Protecting your eyes

  • Published
  • By Senior Airman Stuart Bright
  • 2nd Bomb Wing Public Affairs

Air Force optometry clinics perform thorough examinations to ensure that Airmen can maintain their sharp focus.

“Look at the Air Force mission, we are all over the world every day in the air, space and cyberspace,” said Tech. Sgt. Geoffrey Noplis, 2nd Medical Group optometry flight chief. “We rely on our eyes. You don’t realize how important your vision is until it becomes impaired.”

Base optometrists take care of Airmen through complete eye exams in addition to prescribing the correct eyeglasses. The optometry clinic at the 2nd MDG uses machines to examine and catch eye problems that may have been missed.

“The Optos machine can see most of someone’s retina without dilating their pupil,” said Maj. Nathan Anderson, 2nd MDG optometry flight commander. “With one patient I saw in their pictures a retina hole I would not have otherwise seen.”

This information directed Anderson to dilate and examine the pupils in a specific part of the retina.

“Great equipment can lead to prevention and better outcomes,” Anderson said.

Another procedure performed is having air blown into a patient’s eyes, which while uncomfortable is important for the optometrist.

“The puff test is actually checking for inter ocular pressure in your eyes, like a blood pressure test on your arm,” Noplis said. “It’s checking to see if there is pressure coming off the back of your eye, which could mean signs of problems.”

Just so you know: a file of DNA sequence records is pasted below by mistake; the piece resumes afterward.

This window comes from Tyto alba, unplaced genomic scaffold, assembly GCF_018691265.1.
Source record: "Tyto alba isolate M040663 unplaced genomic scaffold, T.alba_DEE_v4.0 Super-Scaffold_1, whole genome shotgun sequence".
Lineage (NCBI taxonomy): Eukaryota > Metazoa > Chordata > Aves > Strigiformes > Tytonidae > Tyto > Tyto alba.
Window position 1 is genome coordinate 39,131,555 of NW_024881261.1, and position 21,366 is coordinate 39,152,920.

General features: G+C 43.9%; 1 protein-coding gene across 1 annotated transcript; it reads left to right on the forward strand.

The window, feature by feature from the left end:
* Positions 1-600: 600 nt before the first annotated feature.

Just like other parts of the human body, eyes are susceptible to disease and injury.

“There are innumerable amount of eye diseases out there and lots of things that could go wrong with an eye,” Anderson said. “High blood pressure can cause problems in the eye and diabetes is a leading cause of preventable blindness.”

There are ways to help prevent ocular diseases and injury. Good overall health and safety are key for good eyesight.

“Having a balanced diet, lots of fruits and vegetables, help the retinas stay healthy,” Anderson said.

Severe eye damage could ultimately lead to vision loss or blindness.

“I emphasize the importance of safety eye wear,” Anderson said.

Power tools can cause small, high velocity projectiles that can hit the eye, Anderson added. Many jobs require protection to help prevent injury.

Air Force optometry clinics are here to help Airmen with their eyesight to complete the mission, but Airmen can also help themselves to prevent eye disease and injury.

Active duty members can schedule an appointment with optometry by calling 456-6555 or going to TRICARE online.